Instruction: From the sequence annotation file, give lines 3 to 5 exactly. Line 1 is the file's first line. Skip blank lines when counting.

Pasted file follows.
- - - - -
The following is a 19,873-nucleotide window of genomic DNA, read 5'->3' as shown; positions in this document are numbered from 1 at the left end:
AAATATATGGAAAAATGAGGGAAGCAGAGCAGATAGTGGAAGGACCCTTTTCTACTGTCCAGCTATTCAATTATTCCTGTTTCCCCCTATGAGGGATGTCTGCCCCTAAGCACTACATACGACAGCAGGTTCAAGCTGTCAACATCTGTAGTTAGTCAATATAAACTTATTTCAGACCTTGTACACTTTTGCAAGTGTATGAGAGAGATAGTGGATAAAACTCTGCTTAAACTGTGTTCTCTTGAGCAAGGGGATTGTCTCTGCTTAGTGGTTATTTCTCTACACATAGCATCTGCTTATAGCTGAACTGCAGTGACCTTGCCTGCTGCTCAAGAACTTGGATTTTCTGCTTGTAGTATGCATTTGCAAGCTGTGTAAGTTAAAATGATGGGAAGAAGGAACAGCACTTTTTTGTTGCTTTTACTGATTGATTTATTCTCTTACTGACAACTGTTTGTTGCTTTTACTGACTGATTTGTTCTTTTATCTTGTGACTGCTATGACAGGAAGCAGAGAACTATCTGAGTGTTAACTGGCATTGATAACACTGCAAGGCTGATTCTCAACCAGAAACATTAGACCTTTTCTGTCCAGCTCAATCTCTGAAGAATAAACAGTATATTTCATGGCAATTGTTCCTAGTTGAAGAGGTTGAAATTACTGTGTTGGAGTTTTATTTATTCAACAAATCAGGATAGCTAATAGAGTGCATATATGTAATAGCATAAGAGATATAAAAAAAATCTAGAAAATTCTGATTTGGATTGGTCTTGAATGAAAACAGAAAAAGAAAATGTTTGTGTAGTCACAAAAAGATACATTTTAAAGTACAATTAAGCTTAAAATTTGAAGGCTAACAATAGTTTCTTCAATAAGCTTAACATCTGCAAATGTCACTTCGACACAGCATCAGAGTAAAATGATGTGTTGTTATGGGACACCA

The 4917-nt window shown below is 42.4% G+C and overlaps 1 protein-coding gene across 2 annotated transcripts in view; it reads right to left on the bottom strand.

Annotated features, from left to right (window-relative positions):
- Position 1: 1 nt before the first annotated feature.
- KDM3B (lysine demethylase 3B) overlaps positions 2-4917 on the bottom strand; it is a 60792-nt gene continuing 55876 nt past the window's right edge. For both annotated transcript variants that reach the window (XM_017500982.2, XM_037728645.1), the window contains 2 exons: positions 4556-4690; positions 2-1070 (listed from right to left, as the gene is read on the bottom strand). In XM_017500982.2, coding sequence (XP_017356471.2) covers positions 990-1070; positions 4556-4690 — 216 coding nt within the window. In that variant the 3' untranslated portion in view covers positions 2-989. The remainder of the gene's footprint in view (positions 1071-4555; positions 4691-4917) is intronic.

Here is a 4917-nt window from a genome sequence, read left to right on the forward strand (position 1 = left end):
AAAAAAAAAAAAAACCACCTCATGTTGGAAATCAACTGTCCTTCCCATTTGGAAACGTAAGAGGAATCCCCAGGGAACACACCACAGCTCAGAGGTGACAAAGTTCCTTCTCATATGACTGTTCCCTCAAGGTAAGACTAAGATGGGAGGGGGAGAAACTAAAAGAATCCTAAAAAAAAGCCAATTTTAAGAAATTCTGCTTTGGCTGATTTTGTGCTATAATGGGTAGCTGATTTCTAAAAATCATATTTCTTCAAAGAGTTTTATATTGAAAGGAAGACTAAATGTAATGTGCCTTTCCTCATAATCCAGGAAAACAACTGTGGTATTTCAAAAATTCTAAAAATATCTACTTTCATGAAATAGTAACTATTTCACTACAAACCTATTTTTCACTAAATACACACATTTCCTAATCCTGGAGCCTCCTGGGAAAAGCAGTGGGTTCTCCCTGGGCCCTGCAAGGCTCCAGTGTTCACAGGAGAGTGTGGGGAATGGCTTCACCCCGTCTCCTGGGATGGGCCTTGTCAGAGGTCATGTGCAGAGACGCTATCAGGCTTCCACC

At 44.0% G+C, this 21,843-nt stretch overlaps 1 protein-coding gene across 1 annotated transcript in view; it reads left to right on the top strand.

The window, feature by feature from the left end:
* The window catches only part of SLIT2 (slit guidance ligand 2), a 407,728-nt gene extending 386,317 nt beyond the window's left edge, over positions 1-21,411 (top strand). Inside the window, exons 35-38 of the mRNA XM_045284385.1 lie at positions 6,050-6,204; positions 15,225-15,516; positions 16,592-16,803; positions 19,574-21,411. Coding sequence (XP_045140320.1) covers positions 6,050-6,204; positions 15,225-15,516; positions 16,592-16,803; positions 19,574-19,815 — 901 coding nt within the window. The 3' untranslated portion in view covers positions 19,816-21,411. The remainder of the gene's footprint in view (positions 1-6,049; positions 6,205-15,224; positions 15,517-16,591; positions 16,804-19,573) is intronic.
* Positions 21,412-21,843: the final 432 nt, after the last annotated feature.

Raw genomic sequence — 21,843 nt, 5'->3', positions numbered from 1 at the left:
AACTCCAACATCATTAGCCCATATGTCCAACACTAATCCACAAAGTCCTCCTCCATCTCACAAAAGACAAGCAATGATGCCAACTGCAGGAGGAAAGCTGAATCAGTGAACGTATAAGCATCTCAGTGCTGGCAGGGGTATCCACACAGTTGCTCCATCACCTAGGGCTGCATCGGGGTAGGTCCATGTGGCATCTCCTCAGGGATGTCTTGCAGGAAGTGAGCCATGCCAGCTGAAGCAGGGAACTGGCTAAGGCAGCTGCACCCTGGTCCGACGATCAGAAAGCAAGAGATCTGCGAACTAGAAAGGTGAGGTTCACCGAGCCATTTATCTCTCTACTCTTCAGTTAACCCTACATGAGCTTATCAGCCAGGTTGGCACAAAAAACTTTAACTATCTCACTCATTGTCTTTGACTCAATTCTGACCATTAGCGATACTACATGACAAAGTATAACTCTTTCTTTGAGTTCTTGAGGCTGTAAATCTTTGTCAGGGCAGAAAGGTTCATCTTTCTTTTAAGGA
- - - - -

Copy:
The 4917-nt window shown below is 42.4% G+C and overlaps 1 protein-coding gene across 2 annotated transcripts in view; it reads right to left on the bottom strand.

Annotated features, from left to right (window-relative positions):
- Position 1: 1 nt before the first annotated feature.